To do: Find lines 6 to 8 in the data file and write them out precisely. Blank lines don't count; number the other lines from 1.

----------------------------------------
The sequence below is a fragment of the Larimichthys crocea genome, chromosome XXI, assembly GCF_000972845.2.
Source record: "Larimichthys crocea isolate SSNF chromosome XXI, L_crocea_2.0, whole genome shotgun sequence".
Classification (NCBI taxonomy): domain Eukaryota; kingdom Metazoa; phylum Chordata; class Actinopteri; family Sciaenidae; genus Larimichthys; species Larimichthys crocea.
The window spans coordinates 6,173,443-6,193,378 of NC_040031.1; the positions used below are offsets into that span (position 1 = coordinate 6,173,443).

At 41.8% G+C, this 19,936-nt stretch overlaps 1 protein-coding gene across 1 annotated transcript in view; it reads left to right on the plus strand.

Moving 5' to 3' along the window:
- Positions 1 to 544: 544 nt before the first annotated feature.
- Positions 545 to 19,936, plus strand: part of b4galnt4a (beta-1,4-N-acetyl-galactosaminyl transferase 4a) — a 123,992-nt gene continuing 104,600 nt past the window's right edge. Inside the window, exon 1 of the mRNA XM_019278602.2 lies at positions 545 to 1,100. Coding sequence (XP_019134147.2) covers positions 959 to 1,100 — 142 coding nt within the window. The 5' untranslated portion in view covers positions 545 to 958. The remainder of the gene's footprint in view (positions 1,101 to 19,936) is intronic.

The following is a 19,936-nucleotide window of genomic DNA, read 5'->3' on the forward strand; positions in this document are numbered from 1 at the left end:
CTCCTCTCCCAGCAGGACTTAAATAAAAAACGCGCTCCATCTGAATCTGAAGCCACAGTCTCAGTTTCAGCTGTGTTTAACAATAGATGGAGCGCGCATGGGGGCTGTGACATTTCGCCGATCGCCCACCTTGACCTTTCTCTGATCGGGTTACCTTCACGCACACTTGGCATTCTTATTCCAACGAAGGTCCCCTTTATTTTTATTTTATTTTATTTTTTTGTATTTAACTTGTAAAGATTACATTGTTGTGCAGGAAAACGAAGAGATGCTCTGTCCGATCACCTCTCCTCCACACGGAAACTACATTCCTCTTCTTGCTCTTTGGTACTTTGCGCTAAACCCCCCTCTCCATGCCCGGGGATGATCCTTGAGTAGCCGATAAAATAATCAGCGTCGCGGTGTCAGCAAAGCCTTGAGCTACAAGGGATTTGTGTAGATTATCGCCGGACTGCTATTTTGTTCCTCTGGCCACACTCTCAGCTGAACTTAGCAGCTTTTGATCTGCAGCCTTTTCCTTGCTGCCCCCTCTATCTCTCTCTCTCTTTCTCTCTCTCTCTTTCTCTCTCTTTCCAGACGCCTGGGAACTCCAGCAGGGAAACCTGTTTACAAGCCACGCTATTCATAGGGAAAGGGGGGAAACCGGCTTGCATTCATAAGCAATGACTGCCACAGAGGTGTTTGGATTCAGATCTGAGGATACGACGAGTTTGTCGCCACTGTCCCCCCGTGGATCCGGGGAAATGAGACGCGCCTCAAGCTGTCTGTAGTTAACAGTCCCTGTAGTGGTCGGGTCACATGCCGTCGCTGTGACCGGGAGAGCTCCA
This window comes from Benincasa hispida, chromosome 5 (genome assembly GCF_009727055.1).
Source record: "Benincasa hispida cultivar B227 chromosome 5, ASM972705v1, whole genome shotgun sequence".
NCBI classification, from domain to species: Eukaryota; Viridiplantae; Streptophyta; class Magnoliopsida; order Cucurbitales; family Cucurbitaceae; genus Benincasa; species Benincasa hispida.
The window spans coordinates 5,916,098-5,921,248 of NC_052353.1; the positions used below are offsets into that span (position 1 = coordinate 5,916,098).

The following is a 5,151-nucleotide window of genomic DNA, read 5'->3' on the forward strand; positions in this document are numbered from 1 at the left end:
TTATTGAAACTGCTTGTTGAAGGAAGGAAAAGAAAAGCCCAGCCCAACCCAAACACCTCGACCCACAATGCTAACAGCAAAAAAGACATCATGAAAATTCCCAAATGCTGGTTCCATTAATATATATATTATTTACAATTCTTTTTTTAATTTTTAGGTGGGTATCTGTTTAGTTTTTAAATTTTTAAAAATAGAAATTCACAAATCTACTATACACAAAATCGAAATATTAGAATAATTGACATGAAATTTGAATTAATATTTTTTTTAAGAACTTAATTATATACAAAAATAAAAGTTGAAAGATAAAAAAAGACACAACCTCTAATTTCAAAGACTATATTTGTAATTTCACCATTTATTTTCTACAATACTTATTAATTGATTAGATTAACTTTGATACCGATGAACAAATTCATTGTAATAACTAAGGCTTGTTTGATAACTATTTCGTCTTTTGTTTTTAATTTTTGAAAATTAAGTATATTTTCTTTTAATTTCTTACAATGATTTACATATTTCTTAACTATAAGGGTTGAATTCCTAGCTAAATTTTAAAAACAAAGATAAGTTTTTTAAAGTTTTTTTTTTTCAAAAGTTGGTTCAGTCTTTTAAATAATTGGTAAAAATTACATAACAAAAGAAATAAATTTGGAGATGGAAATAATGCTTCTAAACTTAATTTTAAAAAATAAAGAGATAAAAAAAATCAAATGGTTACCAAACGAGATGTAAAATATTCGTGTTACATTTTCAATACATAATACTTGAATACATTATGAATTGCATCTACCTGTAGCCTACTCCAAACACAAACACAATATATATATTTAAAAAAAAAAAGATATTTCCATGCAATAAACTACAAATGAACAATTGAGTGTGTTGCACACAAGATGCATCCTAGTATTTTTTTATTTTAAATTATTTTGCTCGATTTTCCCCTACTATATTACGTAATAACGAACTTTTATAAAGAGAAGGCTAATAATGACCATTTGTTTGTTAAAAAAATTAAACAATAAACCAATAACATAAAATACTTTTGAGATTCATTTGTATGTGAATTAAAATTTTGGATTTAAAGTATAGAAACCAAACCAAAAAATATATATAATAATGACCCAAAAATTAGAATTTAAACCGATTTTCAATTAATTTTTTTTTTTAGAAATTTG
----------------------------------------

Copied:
Moving 5' to 3' along the window:
- Positions 1 to 544: 544 nt before the first annotated feature.
- Positions 545 to 19,936, plus strand: part of b4galnt4a (beta-1,4-N-acetyl-galactosaminyl transferase 4a) — a 123,992-nt gene continuing 104,600 nt past the window's right edge. Inside the window, exon 1 of the mRNA XM_019278602.2 lies at positions 545 to 1,100. Coding sequence (XP_019134147.2) covers positions 959 to 1,100 — 142 coding nt within the window. The 5' untranslated portion in view covers positions 545 to 958. The remainder of the gene's footprint in view (positions 1,101 to 19,936) is intronic.